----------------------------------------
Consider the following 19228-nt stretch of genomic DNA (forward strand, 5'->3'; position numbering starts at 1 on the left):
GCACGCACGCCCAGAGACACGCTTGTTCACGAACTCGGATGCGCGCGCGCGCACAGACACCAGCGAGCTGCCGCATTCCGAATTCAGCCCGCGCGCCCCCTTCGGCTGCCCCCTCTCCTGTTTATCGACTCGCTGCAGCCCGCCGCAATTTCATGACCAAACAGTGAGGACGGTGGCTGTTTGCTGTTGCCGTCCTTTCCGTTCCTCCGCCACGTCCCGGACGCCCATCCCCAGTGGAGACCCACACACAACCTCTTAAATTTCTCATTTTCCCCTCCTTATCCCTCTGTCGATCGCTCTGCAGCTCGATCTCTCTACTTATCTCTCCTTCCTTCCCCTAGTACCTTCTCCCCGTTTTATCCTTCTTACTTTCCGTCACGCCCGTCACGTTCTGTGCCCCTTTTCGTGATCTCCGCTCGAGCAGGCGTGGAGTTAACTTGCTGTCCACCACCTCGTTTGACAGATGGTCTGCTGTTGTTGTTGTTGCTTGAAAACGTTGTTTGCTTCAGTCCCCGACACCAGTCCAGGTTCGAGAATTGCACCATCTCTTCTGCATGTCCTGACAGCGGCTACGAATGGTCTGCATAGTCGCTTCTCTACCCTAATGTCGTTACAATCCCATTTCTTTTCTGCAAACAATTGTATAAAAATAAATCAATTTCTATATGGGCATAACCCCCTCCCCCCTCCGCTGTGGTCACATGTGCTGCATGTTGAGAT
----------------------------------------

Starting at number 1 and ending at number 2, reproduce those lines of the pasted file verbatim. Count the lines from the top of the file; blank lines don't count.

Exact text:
Consider the following 19228-nt stretch of genomic DNA (forward strand, 5'->3'; position numbering starts at 1 on the left):
GCACGCACGCCCAGAGACACGCTTGTTCACGAACTCGGATGCGCGCGCGCGCACAGACACCAGCGAGCTGCCGCATTCCGAATTCAGCCCGCGCGCCCCCTTCGGCTGCCCCCTCTCCTGTTTATCGACTCGCTGCAGCCCGCCGCAATTTCATGACCAAACAGTGAGGACGGTGGCTGTTTGCTGTTGCCGTCCTTTCCGTTCCTCCGCCACGTCCCGGACGCCCATCCCCAGTGGAGACCCACACACAACCTCTTAAATTTCTCATTTTCCCCTCCTTATCCCTCTGTCGATCGCTCTGCAGCTCGATCTCTCTACTTATCTCTCCTTCCTTCCCCTAGTACCTTCTCCCCGTTTTATCCTTCTTACTTTCCGTCACGCCCGTCACGTTCTGTGCCCCTTTTCGTGATCTCCGCTCGAGCAGGCGTGGAGTTAACTTGCTGTCCACCACCTCGTTTGACAGATGGTCTGCTGTTGTTGTTGTTGCTTGAAAACGTTGTTTGCTTCAGTCCCCGACACCAGTCCAGGTTCGAGAATTGCACCATCTCTTCTGCATGTCCTGACAGCGGCTACGAATGGTCTGCATAGTCGCTTCTCTACCCTAATGTCGTTACAATCCCATTTCTTTTCTGCAAACAATTGTATAAAAATAAATCAATTTCTATATGGGCATAACCCCCTCCCCCCTCCGCTGTGGTCACATGTGCTGCATGTTGAGAT